Last week, Chuck Reed, the Democratic mayor of San Jose, abandoned an effort to place a referendum on the state ballot in November that would do for California what he did for San Jose in 2012–namely, bring massive unfunded pension liabilities under control. However, intervention by California Attorney General Kamela Harris, on behalf of the powerful yet self-destructive California unions, have made the referendum impossible.
In June 2012, Breitbart News noted that “fiscal sanity” had returned to San Jose and other California cities that had passed pension reforms–coincidentally, at the same time that Wisconsin voters chose to retain Gov. Scott Walker in office in his recall election. The growing constituency for fiscal reform–even among Democrats–has offered reform-minded chief executives from both parties to succeed when their ideas are put to the voters.
Mike Rosenberg of the San Jose Mercury News notes that Reed’s reforms in San Jose proposed “reducing pensions for new city hires and making current employees either pay more for their retirement or choose a less-generous plan.” After voters passed those reforms in San Jose, he wanted to take his case statewide–though his reforms have been stalled by union lawsuits and rulings by judges to preserve existing, unaffordable pensions.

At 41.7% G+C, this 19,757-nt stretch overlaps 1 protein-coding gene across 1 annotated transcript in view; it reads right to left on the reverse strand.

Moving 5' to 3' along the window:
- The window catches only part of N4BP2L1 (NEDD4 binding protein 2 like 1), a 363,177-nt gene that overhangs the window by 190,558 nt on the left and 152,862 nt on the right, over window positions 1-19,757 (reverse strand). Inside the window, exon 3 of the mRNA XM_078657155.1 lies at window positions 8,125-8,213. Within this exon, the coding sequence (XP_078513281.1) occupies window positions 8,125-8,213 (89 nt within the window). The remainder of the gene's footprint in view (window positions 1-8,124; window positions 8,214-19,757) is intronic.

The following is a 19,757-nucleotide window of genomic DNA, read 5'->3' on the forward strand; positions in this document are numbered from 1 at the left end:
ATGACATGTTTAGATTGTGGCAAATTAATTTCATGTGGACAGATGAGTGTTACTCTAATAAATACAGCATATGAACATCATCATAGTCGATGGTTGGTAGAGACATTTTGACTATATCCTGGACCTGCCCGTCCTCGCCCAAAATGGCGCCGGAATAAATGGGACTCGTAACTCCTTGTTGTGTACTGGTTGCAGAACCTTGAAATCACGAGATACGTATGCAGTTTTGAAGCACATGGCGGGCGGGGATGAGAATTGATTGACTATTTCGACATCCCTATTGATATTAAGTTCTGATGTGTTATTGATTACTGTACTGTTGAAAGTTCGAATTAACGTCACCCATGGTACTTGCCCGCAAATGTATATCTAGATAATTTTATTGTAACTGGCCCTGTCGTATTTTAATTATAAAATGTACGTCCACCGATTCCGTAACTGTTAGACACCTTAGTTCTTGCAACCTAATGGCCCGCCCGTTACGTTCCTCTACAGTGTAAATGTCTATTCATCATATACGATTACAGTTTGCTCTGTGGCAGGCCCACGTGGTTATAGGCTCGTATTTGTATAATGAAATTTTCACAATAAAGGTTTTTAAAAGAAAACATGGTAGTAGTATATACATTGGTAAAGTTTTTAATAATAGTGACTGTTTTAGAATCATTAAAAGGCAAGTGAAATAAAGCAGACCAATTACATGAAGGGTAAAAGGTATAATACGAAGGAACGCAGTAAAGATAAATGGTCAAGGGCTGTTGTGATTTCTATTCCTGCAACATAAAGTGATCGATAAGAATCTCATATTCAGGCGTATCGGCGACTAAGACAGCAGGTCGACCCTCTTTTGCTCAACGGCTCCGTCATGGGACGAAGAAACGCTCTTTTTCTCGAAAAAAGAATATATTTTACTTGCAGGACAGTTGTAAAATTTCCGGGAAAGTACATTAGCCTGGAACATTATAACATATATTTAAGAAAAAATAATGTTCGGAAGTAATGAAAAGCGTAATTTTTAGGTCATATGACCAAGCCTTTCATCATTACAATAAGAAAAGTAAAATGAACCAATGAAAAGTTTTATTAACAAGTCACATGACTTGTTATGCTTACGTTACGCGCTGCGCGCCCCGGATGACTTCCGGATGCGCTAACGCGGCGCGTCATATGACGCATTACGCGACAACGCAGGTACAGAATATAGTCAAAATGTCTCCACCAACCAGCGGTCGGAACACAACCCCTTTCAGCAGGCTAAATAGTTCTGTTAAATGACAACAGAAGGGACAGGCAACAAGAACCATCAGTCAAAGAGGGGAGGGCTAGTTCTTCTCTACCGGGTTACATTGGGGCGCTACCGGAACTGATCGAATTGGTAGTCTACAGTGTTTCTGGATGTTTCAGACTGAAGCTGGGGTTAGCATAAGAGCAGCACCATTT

Harris–described a year ago by President Barack Obama as “by far the best-looking attorney general” (a remark for which he later apologized)–piled on, adding a ballot summary that was profoundly negative and would have made it far more difficult for the measure to gain public support. The Wall Street Journal describes her summary as saying that: “Mr. Reed’s initiative ‘eliminates constitutional protections’ for retirement benefits of ‘current public employees, including teachers, nurses, and peace officers, for future work performed.’
That agrees with recent rulings of union-friendly California courts–but not, the Journal editorial writers claim, with older precedent or with the law of the state itself. Public workers are entitled to a “substantial” pension, but not to a fixed pension plan, and legislative changes by the state are implied in public employees’ contracts.
Whether Reed’s pension reform plan will make the 2016 ballot is unclear. What is absolutely clear is that the pensions, as bargained for by unions and the Democrats they elect, are a racket and a fraud, cheating taxpayers and public employees. So a solution must be found, eventually–which wiser Democrats understand. In blue states across the country, the same internal drama of reformists versus union-backed shills has begun to unfold.